Hybrid working: a game changer for the accountancy profession?

In business, change is the only true constant. From tackling business disruption and economic instability to implementing new ways of working, virtually all business sectors are dealing with huge change, much of it driven by new technologies. Accounting is no exception.

In recent years traditional accounting firms have been slow to embrace technologies such as advanced analytics and process automation. Now, many firms are evolving their practices in line with the digital trends seen in other areas of the commercial world, enabling accountants to perform in more innovative and more productive ways, increasingly facilitated by the adoption of hybrid working.

A combination of on-premises-based and virtual working, hybrid working has already been implemented by corporates all over the world. With greater flexibility, a better work-life balance, and more time for focusing on their self-development, home-based employees were understandably reluctant to return to the office full-time. Hybrid working was the compromise, and the reason for its widespread adoption has been the talent crisis.

Recent months have seen a wave of resignations across several industry sectors in the U.S. and around the world, with those facing the highest levels of pressure and demand during the pandemic, including healthcare, technology, financial services and accounting, among the hardest hit.

It’s no surprise then to see a growing number of accounting firms adapt their working practices to meet the expectations of the talent they rely on. A recent report by QX Accounting Services revealed that over 77% of accounting professionals want to work in a hybrid manner.

Depending on who they work for, some have the option to work fully remotely. In a departure from the accounting industry’s traditional culture of long hours in the office, in September last yearPwC introduced a work-anywhere policy for its 55,000 U.S. employees, allowing them to choose an all-virtual work option in a bid to keep and attract workers. Other major accounting firms, such as KPMG and Deloitte, have also been giving employees more choices to work remotely in the wake of the pandemic.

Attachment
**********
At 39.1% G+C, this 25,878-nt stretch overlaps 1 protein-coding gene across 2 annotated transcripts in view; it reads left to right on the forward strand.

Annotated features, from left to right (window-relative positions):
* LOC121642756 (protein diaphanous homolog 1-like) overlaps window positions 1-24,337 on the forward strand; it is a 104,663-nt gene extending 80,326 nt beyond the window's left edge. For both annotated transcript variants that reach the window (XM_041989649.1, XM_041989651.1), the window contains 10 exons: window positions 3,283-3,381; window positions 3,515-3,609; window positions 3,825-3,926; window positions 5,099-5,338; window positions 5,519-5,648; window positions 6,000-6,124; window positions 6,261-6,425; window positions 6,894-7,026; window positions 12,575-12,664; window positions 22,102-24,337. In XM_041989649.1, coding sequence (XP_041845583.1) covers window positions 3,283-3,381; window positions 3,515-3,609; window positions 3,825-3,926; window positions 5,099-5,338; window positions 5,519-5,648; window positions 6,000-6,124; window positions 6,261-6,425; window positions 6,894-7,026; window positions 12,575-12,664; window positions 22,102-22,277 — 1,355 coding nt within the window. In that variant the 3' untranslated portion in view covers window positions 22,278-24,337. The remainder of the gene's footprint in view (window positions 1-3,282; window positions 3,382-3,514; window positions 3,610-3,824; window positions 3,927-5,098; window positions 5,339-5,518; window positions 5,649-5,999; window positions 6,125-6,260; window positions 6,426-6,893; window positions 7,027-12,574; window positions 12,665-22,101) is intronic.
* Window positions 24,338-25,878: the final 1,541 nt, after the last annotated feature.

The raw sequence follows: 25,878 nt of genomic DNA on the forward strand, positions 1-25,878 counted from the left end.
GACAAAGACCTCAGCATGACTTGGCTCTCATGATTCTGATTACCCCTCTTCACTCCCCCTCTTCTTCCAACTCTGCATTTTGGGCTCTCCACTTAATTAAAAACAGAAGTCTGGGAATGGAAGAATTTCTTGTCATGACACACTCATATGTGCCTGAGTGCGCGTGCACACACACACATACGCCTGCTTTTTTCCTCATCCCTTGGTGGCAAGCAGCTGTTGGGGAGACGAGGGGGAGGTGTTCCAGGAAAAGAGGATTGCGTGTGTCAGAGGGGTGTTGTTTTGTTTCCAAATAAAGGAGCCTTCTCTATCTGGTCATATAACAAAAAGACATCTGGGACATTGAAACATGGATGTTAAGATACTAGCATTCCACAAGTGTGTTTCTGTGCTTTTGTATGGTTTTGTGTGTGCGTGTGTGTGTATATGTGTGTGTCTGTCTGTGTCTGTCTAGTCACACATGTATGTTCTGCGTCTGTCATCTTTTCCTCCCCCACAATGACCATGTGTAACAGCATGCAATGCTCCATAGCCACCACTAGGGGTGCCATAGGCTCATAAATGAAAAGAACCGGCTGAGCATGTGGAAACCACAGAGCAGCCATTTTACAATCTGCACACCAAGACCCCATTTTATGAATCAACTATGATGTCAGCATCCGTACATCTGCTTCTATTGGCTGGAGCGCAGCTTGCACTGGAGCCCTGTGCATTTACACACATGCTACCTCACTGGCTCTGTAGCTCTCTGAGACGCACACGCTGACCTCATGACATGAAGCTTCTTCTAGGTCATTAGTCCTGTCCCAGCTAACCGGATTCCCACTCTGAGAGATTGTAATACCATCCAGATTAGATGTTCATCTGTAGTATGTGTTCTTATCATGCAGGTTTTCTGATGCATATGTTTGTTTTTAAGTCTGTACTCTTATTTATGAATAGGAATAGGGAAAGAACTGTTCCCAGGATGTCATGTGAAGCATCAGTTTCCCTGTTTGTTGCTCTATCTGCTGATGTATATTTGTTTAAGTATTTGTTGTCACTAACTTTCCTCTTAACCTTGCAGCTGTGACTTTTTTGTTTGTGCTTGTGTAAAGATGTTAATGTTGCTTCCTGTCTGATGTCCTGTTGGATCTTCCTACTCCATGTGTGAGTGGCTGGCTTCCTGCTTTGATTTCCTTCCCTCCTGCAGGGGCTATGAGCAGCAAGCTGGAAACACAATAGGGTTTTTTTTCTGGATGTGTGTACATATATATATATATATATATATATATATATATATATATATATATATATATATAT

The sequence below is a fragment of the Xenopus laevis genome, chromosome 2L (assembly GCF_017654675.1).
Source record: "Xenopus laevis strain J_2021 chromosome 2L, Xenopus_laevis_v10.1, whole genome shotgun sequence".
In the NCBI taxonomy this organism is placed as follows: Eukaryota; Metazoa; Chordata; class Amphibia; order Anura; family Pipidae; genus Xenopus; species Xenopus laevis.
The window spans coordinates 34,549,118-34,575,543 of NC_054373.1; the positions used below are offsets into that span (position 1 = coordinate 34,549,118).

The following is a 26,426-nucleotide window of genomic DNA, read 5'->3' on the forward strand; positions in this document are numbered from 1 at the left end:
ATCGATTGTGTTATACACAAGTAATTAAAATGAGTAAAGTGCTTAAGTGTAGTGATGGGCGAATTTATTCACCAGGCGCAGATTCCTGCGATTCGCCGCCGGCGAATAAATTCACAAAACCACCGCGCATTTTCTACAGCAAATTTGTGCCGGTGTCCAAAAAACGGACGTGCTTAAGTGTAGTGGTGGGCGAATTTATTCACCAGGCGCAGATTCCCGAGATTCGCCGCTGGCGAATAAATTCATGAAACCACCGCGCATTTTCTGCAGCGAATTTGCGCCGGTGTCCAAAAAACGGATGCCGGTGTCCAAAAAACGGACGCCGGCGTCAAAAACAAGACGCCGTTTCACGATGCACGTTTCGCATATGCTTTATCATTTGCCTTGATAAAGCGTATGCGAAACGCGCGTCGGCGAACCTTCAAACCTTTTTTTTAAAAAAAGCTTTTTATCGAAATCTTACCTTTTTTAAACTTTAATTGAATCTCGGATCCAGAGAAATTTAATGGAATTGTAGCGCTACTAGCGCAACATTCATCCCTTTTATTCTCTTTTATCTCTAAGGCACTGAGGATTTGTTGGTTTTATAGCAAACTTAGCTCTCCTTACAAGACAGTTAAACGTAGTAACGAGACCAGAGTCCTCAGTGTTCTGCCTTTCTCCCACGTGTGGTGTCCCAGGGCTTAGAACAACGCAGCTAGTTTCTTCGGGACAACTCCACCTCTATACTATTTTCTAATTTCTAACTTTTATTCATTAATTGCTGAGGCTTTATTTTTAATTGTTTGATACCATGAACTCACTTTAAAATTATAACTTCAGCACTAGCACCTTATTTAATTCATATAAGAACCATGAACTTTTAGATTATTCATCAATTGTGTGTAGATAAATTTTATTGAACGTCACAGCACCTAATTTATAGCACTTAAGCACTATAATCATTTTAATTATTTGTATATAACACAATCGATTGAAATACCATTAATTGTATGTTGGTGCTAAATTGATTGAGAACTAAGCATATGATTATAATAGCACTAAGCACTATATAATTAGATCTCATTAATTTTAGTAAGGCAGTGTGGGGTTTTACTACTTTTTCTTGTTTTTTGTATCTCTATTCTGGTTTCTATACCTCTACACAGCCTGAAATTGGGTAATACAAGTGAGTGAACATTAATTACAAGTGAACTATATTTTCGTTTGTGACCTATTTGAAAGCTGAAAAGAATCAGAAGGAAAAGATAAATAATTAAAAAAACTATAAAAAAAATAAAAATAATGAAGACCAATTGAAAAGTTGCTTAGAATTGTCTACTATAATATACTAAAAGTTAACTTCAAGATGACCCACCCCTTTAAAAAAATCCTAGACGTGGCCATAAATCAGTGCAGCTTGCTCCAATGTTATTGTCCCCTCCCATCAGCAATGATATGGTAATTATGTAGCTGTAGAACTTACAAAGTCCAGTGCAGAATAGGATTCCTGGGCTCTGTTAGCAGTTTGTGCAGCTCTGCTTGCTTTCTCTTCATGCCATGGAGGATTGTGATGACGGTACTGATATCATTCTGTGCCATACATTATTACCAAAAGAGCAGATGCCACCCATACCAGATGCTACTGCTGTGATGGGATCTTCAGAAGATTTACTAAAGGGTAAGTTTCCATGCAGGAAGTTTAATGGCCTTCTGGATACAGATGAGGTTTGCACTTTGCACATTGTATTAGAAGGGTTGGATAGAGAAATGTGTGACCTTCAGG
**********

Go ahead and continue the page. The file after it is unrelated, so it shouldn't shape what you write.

However, the virtual or remote element of hybrid work does pose some challenges to accounting teams, while the way that accountants split their time between home office, main office and client sites will impact the way they deliver their services.

Digital solutions will play a key role in maintaining the quality of service delivered, and will ultimately determine the success of a hybrid working arrangement. Delivery of payroll services, for example, will benefit from using cloud-based technology that allows accountants to access payroll data securely from different locations.

Problems could arise with internal communications between management and staff working in different locations. Good communication is key to monitoring wellbeing, recognising achievements, and supporting professional development. Poor communication can result in frustrated and demoralised employees. The use of digital communication platforms, such as Microsoft Teams and Zoom for video meetings, and Slack for real-time chat between colleagues, can address communication gaps